In the past decade, both foreign and local companies prospected in the basin near the Sudanese border in hopes of striking oil. The explorations have yet to secure access to the expected large reserves of crude oil and Ethiopia does not currently have the infrastructure to ship it out of the Gambella basin. However, the potential presence of the valuable resource could radically change the socioeconomic and environmental future of the landscape.

Turning a threat into an opportunity for multi-stakeholder collaboration

To address the threats that development opportunities pose on the integrity and richness of Gambella’s ecosystems, HoA-REC&N understood that multi-stakeholder collaboration was essential to realise integrated conservation and development. An exclusive focus on wildlife and wetland protection within the NP would be inadequate, in view of the trends that could be seen in the rest of the region.

The initiation of an Integrated Land Use and Development Master Plan (ILDP) for Gambella Regional State embodied HoA-REC&N’s perceived need for a holistic approach. The ILDP aims to not only ensure habitat protection within the gazetted National Park and other critical biodiversity-rich areas in Gambella, but it also guides the overall development of the region’s land and water-based resources in a careful, optimal and responsible way.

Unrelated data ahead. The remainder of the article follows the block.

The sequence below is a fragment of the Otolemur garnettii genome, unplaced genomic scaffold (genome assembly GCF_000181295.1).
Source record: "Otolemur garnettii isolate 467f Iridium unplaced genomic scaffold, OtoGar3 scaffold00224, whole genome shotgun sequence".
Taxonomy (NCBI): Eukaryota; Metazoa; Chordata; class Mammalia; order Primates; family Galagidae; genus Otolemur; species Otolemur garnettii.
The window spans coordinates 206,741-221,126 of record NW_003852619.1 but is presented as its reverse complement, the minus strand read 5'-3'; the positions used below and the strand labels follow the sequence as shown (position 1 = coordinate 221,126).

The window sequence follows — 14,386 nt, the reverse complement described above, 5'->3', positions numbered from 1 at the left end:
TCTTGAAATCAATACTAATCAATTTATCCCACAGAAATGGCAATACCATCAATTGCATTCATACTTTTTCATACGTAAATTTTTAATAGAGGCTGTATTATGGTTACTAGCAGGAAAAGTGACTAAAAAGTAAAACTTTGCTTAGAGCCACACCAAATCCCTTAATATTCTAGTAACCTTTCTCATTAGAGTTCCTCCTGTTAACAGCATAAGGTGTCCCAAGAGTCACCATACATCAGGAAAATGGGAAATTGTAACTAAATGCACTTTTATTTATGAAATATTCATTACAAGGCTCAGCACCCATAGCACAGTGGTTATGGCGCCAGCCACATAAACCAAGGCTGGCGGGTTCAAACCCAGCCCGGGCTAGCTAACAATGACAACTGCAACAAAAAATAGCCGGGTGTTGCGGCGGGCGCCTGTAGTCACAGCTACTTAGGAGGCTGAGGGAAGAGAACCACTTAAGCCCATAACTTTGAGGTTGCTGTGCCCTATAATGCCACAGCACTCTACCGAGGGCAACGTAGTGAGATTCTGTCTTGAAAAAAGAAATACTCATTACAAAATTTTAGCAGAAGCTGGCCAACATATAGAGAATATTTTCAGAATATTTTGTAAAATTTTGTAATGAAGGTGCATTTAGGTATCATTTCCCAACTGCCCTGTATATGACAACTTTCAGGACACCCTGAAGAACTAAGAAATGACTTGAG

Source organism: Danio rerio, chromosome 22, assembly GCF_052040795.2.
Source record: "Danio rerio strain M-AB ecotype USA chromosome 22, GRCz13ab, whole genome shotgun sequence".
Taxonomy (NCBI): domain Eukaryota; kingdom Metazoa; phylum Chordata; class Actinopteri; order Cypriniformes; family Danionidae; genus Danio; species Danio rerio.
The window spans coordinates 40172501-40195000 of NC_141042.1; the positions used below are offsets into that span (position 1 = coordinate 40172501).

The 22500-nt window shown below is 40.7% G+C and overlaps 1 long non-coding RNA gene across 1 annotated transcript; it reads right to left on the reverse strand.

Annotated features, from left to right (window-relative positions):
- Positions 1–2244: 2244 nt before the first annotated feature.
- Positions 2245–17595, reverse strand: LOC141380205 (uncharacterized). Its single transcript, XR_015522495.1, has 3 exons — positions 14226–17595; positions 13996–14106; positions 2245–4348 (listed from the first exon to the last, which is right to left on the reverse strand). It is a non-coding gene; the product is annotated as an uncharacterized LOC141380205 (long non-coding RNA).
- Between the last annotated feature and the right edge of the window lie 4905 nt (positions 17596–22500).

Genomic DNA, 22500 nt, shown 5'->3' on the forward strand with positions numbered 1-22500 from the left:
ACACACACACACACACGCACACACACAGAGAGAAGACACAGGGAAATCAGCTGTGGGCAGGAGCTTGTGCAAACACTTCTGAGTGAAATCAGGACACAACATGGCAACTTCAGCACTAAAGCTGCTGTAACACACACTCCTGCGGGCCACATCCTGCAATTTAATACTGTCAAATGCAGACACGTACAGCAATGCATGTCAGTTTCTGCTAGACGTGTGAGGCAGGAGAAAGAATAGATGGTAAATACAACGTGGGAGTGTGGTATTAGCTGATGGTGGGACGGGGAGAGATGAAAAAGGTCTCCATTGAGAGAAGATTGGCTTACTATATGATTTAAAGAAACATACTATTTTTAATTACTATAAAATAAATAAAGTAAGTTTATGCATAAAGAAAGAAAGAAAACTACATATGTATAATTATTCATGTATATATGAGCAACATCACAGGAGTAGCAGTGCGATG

Signing of the Integrated Land Use and Development Plan, from HoA-REC&N.

The Integrated Land Use and Development Master Plan was signed in 2013. Photo from HoA-REC&N.

The plan identifies potential protected conservation areas, as well as areas to develop specific livelihood options for the population. In this way, the ILDP aims to effectively contribute to sustainable economic growth and continued social transformation of Gambella’s people. It seeks to correct the divergence between conservation and the utilisation of land and water-based resources, based on scientific parameters, reasoning, trade-off analysis and negotiation.

Building governance structures to institutionalize community buy-in, at multiple scales

In recognition of the need to reconcile competing land claims, HoA-REC&N facilitated the establishment of federal and regional Steering Committees to design and support the ILDP’s implementation. These are chaired by the state minister of the Ministry of Agriculture and Natural Resources (MoANR) and Gambella Regional State’s vice-president, respectively. Furthermore, there are federal and regional Technical Committees, chaired by the Director of MoANR’s Land Administration and Use Directorate at the federal level, and the director of the Land Utilization and Environmental Protection Authority at the regional level.